As someone who is very aware of eating healthy, I thought that you might enjoy this great article on how simple it is to have a healthy heart diet.
What is a heart-healthy diet? Views on nutrition are changing all the time. Fats are apparently not as bad as we thought before, sugars have contributed to worsening overall health and sodium is debated; but most experts can agree that as Canadians, we probably get too much on a daily basis from processed foods.
Eating meals rich in lean protein, whole grains, fruits, vegetables, legumes, nuts, seeds and low-fat dairy will benefit your ticker, as will limiting your intake of sodium (which can increase your blood pressure) and saturated and trans fats, which can cause plaque to form in your arteries.
This being said, there is no single magic food (good or bad) that is the ticket to a heart-healthy diet; rather, the focus should be on overall healthy patterns of eating. Here are 4 tips you can try:
Portion control is one key to a healthy heart. You don’t want to overeat and feel stuffed as this often means that you’ve eaten more calories than you should have. Eat larger portions of low-calorie, nutrient-rich foods such as fruits and vegetables and smaller portions of high-calorie, high-sodium foods, such as processed foods.
Portion control doesn’t have to be complicated. A simple tip to measure portions is by using your hands as an indicator of size. At each meal aim to include the following:
- Protein: Consume a palm size portion of protein each time you eat. Depending on your size and activity level, consuming up to two portions is acceptable. A chicken breast or a lean hamburger patty are great options.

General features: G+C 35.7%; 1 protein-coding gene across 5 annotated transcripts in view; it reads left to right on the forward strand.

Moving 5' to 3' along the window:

- Carbohydrate: Consume a fist or a tennis ball size of carbs. Cooked brown rice, sweet potato and quinoa are all examples of complex carbohydrates.
- Fat: Consume a thumb of fat. A wedge of avocado or 6-8 almonds will do the trick.
- Vegetables/fruits: Half of your plate should be filled with low carb fruits or vegetables like broccoli or cauliflower.
Choose a rainbow of fruits and veggies to incorporate into your meals. Loaded with vitamins and minerals, they help to protect against diseases as well as boost your immune system.
Every shade represents a different benefit. For example, green foods like spinach and kale offer high levels of potassium, which helps fight heart and kidney disorders and manage anxiety and stress. Where red foods like tomatoes or watermelon are high in lycopene, a powerful antioxidant that can protect the body from multiple diseases. The more variety of colours you incorporate into your food choices, the more benefits you will receive!
Choose lean protein:
Although your body needs protein, it’s important to limit saturated fats and salt. Remember, not all forms of protein are created equal! Lean proteins are foods that are low in fat or contain moderate amounts of healthy fat. Plant-based proteins like legumes, nuts and beans are a great option as they contain less fat and no cholesterol. Lean meat like poultry, fish, as well as dairy products like eggs, are some of the best sources of protein.
Sticking with leaner protein sources doesn’t mean you have to give up all red meat – just opt for lean cuts of beef or pork. Lean meats and plant-based protein are choices that are low in salt but will still satisfy your protein needs while helping to protect your heart!
Choose healthy fats:
Believe it or not, eating fat can actually help you maintain a healthy lifestyle by helping keep your blood sugar in check and keeping you feeling satisfied for longer. Satiating fat leaves you feeling full, which in turn means you are more likely to avoid unhealthy snacks or second helpings.
Your fat intake should make up between 20-35% of your daily calories. Your fat choices should come as much as possible from whole food options as opposed to processed foods. Polyunsaturated fats and monounsaturated fats have been labelled the ‘good’ fats and part of a healthy diet that can contribute to a healthy heart.
Similar to protein, not all fats are created equal. Some have major health benefits and others aren’t so great for your overall health. For more information on the different types of fats read, ‘The truth about fats.’
The next time that you’re at a grocery store or preparing your next meal, think about the recommendations above to help keep your heart healthy.
‘Dr. Paul Oh’ is Medical Director of the Cardiovascular Prevention and Rehabilitation Program at the Peter Munk Cardiac Centre and Toronto Rehabilitation Institute, University Health Network (UHN), and Associate Professor of Medicine, University of Toronto.